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"How to get Medi-Cal coverage for your nursing home care... without selling your home or leaving your family without a dime... Surprising ways to pay for your assisted living and long term care costs."

Elder Law Today Newsletter | Vol. 24 | February, 2008

 

Durable Powers of Attorney for Financial Affairs

What is a durable power of attorney for financial affairs? We have many inquiries in our office regarding durable powers of attorney, what they are, and how they work. Our financial durable power of attorney is entitled DURABLE POWER OF ATTORNEY FOR MANAGEMENT OF PROPERTY AND PERSONAL AFFAIRS. This is a legal document which is prepared for and signed by one person (the principal), who authorizes another person (the agent) to act on the principal’s behalf regarding financial decisions. It allows a person to plan for the care and control of his or her personal and real property in the event he or she becomes incapacitated. The attorney in fact under the durable power of attorney is often the same person as the trustee under a revocable living trust. The trustee has control of assets in the trust in the event of the incapacity of the trustee. The agent under the durable power of attorney has control of certain assets outside of the trust. These two documents have complementing language to allow for funding of the trust, amendments to the trust, etc., by the attorney in fact.

Specific Language needed: Proper, specific language is required in the durable power of attorney so that the agent may be authorized to handle certain important issues. For instance, specific language is required by title insurance companies to allow for the transfer of real property. Clients have come to our office with “form document” powers of attorney that they purchased at an office supply store or downloaded from the Internet. While these documents legally authorize persons to act on another’s behalf, there are certain things a traditional or standard power of attorney may not address. In fact, the law provides that there are certain matters an agent cannot handle unless there is specific wording in the document which empowers them to do so. Such matters include the power to make gifts and the power to remove and/or add assets to a trust. The language authorizing “gifting” can be of significant importance and required to help qualify someone for Medi-Cal under the state pay down regulations.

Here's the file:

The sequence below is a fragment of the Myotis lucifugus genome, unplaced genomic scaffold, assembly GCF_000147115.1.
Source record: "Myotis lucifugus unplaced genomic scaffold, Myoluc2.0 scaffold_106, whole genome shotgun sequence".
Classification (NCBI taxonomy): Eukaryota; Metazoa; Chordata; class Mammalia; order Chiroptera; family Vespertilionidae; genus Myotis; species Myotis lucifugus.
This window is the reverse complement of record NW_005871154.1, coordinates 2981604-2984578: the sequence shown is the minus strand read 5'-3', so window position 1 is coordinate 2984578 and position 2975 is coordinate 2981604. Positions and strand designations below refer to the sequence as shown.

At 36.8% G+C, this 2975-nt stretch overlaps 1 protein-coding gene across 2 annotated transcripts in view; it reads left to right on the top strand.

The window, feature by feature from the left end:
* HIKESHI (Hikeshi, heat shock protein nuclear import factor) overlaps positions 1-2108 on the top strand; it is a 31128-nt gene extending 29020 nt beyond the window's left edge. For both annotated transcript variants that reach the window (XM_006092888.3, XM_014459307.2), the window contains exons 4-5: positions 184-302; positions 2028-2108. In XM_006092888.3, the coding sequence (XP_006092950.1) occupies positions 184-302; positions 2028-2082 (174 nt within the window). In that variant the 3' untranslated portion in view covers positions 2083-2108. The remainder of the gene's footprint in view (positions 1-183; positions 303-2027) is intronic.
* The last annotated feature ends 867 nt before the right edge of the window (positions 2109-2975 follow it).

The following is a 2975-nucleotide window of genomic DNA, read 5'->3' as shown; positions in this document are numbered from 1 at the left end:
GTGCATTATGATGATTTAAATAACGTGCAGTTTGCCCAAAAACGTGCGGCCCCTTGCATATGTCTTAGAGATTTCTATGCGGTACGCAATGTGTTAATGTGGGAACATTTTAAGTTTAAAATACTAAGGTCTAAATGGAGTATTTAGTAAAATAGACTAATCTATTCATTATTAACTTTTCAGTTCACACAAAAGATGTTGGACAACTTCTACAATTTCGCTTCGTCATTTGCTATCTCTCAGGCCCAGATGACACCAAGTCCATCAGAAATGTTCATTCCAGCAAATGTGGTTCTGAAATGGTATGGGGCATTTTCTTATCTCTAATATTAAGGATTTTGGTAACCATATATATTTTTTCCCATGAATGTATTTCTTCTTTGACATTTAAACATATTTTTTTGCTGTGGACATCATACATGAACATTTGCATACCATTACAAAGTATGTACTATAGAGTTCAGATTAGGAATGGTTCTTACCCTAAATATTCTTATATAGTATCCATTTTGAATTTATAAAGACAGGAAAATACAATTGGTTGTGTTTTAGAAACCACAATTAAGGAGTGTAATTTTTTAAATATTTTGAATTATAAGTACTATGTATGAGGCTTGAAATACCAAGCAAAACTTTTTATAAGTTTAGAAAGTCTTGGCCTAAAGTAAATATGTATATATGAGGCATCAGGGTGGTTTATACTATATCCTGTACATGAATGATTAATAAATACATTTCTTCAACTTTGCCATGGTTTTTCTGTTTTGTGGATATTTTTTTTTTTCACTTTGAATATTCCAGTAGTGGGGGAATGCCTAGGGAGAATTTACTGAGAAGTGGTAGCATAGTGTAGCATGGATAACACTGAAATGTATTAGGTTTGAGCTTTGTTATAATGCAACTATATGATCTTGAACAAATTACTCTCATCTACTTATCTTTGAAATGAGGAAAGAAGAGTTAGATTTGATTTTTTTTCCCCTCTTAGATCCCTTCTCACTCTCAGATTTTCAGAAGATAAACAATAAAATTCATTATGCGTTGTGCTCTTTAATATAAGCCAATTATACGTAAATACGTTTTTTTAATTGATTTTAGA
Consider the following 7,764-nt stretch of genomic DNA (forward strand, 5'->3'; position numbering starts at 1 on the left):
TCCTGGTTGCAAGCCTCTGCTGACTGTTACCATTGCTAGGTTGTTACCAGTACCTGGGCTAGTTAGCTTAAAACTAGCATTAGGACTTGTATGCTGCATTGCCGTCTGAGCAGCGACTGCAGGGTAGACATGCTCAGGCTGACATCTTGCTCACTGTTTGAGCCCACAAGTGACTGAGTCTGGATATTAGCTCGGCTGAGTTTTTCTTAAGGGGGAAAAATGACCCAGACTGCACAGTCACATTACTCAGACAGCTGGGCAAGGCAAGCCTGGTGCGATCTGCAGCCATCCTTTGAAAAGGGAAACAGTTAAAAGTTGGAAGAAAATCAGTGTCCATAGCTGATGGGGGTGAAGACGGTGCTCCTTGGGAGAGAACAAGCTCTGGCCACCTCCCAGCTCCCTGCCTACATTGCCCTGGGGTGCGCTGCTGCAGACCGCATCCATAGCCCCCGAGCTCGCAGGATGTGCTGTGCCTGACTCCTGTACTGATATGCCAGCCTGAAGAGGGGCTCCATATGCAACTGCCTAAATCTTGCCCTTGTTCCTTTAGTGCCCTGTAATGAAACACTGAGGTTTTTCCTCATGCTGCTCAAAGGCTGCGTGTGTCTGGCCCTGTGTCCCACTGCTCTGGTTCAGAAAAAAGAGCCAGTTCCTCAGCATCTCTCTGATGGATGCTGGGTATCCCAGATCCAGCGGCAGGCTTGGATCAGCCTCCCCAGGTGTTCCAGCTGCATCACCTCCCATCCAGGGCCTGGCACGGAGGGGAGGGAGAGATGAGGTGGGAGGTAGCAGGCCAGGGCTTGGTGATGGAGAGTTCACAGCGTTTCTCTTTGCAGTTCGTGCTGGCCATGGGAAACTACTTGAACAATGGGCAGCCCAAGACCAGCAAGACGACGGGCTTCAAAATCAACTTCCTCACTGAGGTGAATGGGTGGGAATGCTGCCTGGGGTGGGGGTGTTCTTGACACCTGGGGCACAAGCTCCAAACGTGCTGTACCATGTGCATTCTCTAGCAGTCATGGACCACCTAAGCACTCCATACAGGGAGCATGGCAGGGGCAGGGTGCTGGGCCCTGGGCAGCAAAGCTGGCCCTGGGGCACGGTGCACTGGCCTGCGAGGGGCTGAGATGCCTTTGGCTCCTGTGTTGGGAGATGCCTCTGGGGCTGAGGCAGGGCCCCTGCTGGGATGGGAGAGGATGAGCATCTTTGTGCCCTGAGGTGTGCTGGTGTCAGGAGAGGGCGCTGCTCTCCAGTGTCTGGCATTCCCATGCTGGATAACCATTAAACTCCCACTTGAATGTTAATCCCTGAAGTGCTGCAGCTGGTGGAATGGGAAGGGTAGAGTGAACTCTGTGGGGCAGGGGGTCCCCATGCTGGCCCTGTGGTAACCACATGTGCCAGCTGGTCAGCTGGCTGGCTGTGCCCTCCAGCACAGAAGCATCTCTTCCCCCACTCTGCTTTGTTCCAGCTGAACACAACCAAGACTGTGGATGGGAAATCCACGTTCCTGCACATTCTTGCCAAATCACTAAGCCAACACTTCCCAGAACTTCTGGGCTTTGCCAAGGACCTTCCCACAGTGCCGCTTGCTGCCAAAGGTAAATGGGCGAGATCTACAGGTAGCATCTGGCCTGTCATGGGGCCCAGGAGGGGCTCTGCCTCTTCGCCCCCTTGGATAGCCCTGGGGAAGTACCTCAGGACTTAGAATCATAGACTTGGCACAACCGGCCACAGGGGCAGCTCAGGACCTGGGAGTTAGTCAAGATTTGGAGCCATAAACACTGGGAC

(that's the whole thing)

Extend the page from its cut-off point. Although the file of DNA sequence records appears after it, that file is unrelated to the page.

What is a Conservatorship? Without a proper power of attorney, the principal’s family may later have to resort to a conservatorship proceeding in probate court to obtain authority to handle financial and personal affairs of their loved one. California law provides a procedure to allow someone to handle his or her financial matters if a person becomes so incapacitated that the person is unable to feed or cloth himself or herself, or look after his or her financial affairs. This is a complex, costly, and time consuming process. A conservator of the person is needed when the individual is unable to take care of his or her basic needs such as feeding himself or herself, clothing himself or herself, etc. A conservator of the estate is needed if the person is unable to manage his or her assets or resist fraud or undue influence. The conservator of the estate receives an annual fee upon court approval, of up to 1.5% per year, and attorney fees can amount to $2,000 to $5,000 to establish a conservatorhip, with ongoing fees for required legal work. In addition, the person nominated as conservator may not be the personthe conservatee would normally choose.


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